Totem Poles were historically carved to commemorate a special event, to archive a family history, or to tell a story. Poles continue to be made in this same fashion today and we are excited to share with you a current totem pole commission with Haida artist Robert Davidson. This 22’ totem pole measures 5’ wide at the base, making the scale monumental. This marks the third large scale totem pole commission with Robert for the Douglas Reynolds Gallery in the last 10 years. The other two totem poles are each 30’ tall.
During the design stage of the commission, Davidson discussed ideas with his client and then puts together his vision of how he feels the design of the totem pole should emerge.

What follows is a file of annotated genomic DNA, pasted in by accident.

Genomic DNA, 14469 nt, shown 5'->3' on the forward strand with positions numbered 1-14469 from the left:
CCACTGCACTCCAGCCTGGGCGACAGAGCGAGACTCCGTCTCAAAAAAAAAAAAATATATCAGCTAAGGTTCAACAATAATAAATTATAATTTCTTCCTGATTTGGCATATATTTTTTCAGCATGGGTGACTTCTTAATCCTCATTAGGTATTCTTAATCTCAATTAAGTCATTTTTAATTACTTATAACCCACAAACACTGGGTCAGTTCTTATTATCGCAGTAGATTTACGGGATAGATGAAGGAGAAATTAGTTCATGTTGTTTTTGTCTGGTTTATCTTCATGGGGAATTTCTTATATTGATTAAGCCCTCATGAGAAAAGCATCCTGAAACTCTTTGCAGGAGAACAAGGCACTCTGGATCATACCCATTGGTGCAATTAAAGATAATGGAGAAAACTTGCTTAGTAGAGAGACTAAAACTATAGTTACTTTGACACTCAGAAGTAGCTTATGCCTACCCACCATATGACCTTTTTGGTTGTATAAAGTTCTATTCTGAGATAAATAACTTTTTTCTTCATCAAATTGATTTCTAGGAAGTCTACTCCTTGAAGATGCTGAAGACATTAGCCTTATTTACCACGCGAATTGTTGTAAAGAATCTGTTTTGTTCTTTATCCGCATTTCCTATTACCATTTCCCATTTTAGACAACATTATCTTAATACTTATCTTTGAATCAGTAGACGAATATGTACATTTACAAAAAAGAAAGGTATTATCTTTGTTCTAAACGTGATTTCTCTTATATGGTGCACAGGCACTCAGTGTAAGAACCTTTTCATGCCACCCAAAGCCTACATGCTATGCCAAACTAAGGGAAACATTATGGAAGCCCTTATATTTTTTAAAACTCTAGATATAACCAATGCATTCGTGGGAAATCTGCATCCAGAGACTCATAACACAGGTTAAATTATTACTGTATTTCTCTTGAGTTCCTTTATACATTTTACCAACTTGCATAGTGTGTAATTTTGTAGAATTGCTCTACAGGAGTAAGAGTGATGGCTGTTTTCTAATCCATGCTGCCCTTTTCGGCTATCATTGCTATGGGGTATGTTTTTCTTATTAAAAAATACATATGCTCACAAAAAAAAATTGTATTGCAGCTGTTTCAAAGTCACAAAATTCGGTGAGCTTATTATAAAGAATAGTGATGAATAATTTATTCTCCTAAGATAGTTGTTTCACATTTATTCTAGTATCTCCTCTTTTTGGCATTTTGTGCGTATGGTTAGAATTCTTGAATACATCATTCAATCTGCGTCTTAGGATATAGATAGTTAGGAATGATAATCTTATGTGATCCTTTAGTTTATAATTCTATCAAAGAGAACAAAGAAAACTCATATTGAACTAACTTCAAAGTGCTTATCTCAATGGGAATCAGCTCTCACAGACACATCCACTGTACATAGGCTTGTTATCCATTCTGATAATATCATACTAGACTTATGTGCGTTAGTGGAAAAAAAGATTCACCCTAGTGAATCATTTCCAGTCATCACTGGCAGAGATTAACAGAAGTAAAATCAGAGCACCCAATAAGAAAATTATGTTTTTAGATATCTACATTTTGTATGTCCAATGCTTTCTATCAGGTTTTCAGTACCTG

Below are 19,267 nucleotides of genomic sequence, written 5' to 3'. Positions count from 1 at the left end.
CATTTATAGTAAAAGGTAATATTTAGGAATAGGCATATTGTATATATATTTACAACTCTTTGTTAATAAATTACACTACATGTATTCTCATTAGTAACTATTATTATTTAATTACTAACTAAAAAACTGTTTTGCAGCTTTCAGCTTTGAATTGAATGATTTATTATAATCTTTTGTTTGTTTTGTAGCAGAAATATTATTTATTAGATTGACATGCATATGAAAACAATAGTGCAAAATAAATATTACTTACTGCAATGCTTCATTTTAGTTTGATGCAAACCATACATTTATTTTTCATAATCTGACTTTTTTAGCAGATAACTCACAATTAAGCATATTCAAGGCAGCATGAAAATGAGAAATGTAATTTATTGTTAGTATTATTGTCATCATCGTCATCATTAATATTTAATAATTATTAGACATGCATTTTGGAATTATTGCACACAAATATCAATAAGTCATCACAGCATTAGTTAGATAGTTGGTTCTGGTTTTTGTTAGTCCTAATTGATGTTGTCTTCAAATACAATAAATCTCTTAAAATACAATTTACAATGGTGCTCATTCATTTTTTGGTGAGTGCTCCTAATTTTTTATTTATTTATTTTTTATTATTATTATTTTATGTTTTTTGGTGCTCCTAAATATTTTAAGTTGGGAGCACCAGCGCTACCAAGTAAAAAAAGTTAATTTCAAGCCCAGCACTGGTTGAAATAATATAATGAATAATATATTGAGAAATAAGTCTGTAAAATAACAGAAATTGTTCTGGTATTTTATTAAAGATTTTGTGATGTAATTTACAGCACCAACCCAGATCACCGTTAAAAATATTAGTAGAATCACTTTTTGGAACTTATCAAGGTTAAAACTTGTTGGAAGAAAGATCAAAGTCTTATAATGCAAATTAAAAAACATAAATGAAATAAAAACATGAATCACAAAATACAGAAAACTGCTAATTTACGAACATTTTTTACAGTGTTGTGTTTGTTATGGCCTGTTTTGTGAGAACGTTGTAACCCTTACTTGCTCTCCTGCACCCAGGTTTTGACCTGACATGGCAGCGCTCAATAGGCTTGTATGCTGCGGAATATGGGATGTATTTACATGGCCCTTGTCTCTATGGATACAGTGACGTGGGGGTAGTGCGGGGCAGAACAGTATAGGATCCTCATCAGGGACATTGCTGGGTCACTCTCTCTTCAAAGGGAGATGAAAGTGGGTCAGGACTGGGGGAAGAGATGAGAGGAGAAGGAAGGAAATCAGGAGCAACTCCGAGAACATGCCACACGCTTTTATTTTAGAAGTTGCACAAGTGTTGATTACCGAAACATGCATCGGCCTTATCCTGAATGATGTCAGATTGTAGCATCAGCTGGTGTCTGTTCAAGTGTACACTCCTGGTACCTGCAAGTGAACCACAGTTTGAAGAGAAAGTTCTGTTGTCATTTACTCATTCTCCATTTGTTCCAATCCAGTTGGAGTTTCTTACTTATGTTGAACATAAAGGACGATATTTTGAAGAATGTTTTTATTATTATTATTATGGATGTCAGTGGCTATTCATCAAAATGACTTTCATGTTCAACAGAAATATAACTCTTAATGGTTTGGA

There are two design phases – first is a sketch and second a maquette. Once the sketch is approved Robert begins carving of the maquette. He will then make an exact scale replica of the design he is going to carve. At this point, he is not concerned with details but rather the proportions of each of the main figures on the pole. Once the rough proportions of the piece are fleshed out he then uses these points as a reference to scale the design onto the log. When the pole is complete, Davidson will return to the unfinished maquette and finish it by, adding the details of the pole onto the maquette.